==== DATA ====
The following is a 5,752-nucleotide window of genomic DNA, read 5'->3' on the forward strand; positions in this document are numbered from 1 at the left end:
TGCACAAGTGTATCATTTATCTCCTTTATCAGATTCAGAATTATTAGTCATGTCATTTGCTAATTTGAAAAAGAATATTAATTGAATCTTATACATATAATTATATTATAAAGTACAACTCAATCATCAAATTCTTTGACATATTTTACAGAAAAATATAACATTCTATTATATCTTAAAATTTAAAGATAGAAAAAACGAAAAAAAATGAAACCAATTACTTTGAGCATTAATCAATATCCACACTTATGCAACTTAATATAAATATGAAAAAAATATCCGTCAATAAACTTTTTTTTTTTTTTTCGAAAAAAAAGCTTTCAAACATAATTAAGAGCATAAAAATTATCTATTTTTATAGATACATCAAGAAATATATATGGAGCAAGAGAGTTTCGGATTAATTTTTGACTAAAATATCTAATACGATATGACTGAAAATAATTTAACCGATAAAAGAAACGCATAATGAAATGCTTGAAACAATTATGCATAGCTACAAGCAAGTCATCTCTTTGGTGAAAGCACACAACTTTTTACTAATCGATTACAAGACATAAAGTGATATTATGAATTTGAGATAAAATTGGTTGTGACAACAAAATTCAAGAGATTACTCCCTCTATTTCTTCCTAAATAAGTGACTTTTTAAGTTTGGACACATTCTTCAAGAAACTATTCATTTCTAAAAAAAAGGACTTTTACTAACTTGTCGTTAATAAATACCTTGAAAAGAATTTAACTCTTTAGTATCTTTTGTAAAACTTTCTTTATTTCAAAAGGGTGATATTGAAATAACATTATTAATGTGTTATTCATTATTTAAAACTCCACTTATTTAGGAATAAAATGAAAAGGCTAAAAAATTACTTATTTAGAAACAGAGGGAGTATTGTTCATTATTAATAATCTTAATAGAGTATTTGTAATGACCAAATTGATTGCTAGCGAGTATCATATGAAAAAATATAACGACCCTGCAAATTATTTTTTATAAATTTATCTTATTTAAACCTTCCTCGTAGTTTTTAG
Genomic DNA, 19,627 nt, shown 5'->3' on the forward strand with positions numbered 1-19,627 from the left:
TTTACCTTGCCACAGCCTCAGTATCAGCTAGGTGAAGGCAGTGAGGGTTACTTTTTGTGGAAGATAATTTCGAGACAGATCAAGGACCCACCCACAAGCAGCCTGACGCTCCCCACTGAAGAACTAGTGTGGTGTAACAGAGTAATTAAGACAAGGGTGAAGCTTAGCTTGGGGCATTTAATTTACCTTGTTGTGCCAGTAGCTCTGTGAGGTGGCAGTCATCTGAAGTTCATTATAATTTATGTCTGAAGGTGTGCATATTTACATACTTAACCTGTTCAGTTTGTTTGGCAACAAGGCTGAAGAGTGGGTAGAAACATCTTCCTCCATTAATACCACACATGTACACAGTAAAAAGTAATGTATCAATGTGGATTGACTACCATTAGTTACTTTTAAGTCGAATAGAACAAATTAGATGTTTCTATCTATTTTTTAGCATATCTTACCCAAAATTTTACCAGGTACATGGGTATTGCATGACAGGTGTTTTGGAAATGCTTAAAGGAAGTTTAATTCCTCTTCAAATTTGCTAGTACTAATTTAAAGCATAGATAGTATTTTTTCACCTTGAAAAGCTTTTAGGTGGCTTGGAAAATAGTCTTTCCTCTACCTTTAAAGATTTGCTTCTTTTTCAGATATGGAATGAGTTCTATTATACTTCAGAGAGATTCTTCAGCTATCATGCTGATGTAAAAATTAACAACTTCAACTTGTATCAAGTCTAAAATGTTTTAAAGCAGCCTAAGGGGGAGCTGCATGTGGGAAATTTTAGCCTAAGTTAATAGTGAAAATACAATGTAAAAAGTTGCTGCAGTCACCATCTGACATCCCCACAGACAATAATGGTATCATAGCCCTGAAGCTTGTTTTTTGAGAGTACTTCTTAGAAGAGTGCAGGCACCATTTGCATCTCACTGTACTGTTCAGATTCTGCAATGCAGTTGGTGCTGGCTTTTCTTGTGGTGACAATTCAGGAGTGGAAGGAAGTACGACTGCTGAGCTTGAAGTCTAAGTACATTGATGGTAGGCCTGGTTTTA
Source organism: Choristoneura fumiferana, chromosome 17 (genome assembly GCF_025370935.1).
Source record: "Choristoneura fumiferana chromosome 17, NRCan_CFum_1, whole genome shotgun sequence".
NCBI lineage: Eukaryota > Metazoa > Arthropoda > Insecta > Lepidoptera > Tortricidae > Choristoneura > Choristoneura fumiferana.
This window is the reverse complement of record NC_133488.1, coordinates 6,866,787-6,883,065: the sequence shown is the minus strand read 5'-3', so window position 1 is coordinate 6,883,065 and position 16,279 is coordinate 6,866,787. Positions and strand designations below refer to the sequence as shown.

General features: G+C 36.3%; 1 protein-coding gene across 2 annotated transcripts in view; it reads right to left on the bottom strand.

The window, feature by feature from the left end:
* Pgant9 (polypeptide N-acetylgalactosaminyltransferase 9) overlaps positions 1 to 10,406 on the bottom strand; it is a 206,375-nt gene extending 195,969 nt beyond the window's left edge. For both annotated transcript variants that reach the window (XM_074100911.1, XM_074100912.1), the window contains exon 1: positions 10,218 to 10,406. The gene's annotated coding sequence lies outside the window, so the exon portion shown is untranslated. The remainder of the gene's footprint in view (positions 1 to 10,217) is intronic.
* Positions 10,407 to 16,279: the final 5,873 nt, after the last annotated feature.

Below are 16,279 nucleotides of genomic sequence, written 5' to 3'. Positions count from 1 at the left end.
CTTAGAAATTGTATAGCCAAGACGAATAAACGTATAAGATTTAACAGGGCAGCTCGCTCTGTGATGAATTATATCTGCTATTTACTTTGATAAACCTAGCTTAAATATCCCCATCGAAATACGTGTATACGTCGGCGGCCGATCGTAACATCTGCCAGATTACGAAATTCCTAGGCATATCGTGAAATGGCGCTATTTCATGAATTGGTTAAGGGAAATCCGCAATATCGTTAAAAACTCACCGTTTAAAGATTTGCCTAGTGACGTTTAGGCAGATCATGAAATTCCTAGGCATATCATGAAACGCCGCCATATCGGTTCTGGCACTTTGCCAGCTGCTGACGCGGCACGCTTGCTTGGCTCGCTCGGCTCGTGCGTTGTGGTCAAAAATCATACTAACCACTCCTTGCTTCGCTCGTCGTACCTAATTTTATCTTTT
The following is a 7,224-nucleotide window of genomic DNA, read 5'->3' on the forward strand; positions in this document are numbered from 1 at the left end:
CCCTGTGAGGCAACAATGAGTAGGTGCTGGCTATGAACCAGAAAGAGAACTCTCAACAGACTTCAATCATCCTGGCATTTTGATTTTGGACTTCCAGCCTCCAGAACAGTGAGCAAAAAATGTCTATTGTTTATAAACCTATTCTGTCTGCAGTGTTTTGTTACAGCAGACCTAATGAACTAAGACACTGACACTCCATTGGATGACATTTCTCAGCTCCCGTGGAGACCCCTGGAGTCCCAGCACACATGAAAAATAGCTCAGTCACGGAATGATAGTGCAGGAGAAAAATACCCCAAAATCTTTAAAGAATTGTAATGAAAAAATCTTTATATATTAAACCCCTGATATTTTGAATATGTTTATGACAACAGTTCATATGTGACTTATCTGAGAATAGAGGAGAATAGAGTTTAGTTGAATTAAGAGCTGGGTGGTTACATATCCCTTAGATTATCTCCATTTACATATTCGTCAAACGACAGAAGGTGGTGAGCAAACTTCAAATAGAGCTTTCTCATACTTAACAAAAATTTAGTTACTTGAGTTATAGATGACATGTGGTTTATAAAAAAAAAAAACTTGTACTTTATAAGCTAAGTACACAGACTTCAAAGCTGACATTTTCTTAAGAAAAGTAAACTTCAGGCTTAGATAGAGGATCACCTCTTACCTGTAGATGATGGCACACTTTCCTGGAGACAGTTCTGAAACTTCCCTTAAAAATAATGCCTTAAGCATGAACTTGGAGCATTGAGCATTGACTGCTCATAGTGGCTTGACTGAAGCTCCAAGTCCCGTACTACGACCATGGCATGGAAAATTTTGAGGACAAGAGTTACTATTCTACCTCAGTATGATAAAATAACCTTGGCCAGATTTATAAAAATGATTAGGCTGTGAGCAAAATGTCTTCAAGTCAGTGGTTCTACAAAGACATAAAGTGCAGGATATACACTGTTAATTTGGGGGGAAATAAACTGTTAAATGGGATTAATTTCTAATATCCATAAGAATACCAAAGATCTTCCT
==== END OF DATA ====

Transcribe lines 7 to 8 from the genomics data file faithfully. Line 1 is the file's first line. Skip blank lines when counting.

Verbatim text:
NCBI lineage: Eukaryota > Metazoa > Arthropoda > Insecta > Lepidoptera > Tortricidae > Choristoneura > Choristoneura fumiferana.
This window is the reverse complement of record NC_133488.1, coordinates 6,866,787-6,883,065: the sequence shown is the minus strand read 5'-3', so window position 1 is coordinate 6,883,065 and position 16,279 is coordinate 6,866,787. Positions and strand designations below refer to the sequence as shown.